The lesson from the US
Government alone is not enough
As the importance of cities within Europe rises, it’s wise to look across the pond for advice.
In the United States, the utter dysfunction of federal and state governments due to partisan gridlock and structural fiscal pressures has radically shifted responsibility downwards to cities and larger conurbations. Under what Jennifer Bradley and I termed “The Metropolitan Revolution,” US cities are leading the nation’s response to challenges around climate change, economic competitiveness, and social cohesion while federal and state governments either watch from the sidelines or actively stifle progress.
Europe is undergoing its own city-led transition. Copenhagen and Amsterdam are recognised as global leaders in sustainable urbanisation; Hamburg and Berlin are on the front lines of addressing the refugee crises. More broadly, national governments are pursuing reforms that both decentralise power and emphasise metropolitan solutions—whether it’s Whitehall leaders in England negotiating City Deals with Manchester and Sheffield or national governments in France and Italy empowering metropolitan structures in Paris, Torino and beyond.
As European city efforts proceed, there is one overriding lesson from the US revolution: complement these largely public sector efforts with private and civic sector intelligence, initiative and investment.
Cities, unlike federal and state governments, are networks of cross-sectoral institutions and leaders which thrive on collaboration between multiple stakeholders. US cities recognise that the ability to solve problems does not sit within government alone, but rather within a system of public, private and civic governance.
Networked governance rather than traditional public government is well-suited for this moment. No longer does any one sector—let alone government itself—have the capacity or expertise to design, finance, execute, and sustain initiatives with the potential to set a city or metropolis on a more innovative, inclusive and sustainable trajectory.
Business leaders provide real-world perspectives on both workforce needs and barriers to entrepreneurialism, and are critical to devising new forms of innovative finance. Philanthropists have convening power, the ability to take the long view and the risk capital necessary to experiment with new solutions to challenges that are long standing and inordinately complex.
Academic institutions have the ability if not the obligation to use their role as centres of innovative ideas and talent to leverage the distinctive assets and advantages of their communities.
“Many European cities would benefit from integrating the ‘US model’ of private philanthropy with the traditional dominance of government and the public sector”
And smart municipal governments set important rules and, given strong leadership, can set the agenda. While mayors rarely get things done on their own, transformative change rarely gets done without political buy-in.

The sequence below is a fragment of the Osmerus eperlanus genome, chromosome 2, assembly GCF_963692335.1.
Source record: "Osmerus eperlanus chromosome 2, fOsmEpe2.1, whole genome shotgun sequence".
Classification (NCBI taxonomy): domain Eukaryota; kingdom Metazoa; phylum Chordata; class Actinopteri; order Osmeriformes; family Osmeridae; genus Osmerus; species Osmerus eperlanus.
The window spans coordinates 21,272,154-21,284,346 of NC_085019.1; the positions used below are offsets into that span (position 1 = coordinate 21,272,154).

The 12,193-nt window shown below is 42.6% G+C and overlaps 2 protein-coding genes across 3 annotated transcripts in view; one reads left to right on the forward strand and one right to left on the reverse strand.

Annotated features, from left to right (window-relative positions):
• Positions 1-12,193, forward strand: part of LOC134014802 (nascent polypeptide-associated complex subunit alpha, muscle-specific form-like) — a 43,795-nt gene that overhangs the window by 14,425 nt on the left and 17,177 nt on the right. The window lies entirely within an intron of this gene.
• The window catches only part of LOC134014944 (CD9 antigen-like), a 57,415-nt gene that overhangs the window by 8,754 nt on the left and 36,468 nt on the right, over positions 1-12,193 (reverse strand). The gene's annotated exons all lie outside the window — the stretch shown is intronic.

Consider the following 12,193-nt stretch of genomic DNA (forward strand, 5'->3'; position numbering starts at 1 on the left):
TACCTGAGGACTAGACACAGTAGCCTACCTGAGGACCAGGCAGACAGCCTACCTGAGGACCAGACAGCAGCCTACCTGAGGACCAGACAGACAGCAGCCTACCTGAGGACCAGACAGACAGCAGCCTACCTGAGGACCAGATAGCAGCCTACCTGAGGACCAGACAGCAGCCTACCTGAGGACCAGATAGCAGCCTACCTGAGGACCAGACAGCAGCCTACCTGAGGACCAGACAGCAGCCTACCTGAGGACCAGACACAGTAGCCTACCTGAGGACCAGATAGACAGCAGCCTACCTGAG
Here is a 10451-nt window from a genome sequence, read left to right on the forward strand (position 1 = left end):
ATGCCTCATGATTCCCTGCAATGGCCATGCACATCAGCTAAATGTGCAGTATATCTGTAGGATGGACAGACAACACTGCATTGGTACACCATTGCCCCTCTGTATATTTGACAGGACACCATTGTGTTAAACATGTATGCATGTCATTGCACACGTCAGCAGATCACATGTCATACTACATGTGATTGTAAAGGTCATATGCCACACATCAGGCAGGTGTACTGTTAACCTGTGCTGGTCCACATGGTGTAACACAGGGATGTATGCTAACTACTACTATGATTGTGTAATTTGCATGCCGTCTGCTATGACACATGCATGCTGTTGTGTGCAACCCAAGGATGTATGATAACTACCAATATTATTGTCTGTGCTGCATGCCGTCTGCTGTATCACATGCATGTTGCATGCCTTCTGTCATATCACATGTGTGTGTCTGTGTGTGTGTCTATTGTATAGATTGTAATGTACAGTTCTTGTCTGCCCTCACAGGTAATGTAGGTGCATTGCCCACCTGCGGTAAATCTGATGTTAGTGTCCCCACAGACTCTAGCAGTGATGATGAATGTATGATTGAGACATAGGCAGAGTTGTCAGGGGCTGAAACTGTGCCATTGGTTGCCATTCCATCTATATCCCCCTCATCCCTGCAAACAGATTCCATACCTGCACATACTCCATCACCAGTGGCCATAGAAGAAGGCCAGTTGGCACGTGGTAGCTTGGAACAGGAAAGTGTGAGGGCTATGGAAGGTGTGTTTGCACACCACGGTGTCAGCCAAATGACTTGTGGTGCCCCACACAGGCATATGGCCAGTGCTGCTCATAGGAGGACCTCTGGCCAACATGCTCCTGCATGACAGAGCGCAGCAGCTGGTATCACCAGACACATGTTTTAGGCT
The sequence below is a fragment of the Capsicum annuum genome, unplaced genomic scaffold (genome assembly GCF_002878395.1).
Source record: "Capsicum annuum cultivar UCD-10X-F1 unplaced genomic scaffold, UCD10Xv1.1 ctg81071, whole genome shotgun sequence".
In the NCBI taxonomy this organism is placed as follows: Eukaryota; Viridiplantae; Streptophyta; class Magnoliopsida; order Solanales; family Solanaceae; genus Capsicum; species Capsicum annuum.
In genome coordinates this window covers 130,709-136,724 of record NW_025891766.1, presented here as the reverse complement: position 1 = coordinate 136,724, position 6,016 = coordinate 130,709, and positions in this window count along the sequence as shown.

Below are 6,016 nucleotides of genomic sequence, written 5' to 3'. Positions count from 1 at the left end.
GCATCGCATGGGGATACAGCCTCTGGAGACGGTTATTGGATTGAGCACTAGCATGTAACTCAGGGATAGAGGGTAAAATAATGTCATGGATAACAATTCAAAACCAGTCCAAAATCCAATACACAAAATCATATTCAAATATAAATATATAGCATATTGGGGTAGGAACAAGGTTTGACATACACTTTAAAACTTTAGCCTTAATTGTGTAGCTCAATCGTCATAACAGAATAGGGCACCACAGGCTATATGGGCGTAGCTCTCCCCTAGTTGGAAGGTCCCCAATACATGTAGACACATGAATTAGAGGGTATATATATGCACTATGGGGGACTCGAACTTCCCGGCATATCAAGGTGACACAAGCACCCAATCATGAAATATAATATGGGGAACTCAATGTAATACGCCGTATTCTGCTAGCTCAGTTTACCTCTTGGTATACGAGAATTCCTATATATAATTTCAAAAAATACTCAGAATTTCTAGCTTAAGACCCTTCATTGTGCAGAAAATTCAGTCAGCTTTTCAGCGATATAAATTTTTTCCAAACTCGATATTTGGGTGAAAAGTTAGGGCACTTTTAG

In cities across the US, a critical set of institutions and intermediaries is bridging the sectoral divide and helping disparate players work together and govern collaboratively. In New York City and Chicago, civic organisations such as the Regional Plan Association and Metropolitan Planning Council respectively help set agendas around transportation and housing at the metro scale while private sector organisations like the Partnership for New York and World Business Chicago help design and deliver economic development strategies at the city level. In medium-sized cities like Buffalo, Fort Worth, and St Louis, civic and business leaders create organisations to catalyse innovative growth at the district level, particularly around universities and medical centers.
Networked governance can yield real benefits. It can be more effective than traditional government responses since it favours solutions that are multi-sectoral and integrated rather than compartmentalised and rule driven. It can drive a more efficient use of public, private and civic resources since it is more aligned with the distinctive needs of different places—say the demolition of blighted housing in a struggling city versus the building of new housing in a prosperous one. It can be even more democratic since it provides ample opportunities for the active, participatory engagement of local stakeholders rather than the passive act of periodic voting.
Still, even in the US, governance by cities alone can only go so far. Inequality across and within different cities, and the unrest and anxiety it generates, is a major national challenge. This “great divergence,” as a recent Economist article highlighted, means growth in the 50 richest US cities over the past four years has been three times that of the rest of the country. There is also undoubtedly rising inequality, with incomes of the poor and middle class falling further behind the highest earners. Simply put, the US is becoming more Darwinian and it will ultimately fall to functional federal and state governments to lessen the disparities between and within communities.
With those caveats firmly in mind, the fact is that many European cities would benefit from integrating the “US model” of private philanthropy and business leadership with the traditional dominance of government and the public sector. The question is not whether the US metropolitan revolution is coming to Europe, but which set of cities will be the first to embrace it.
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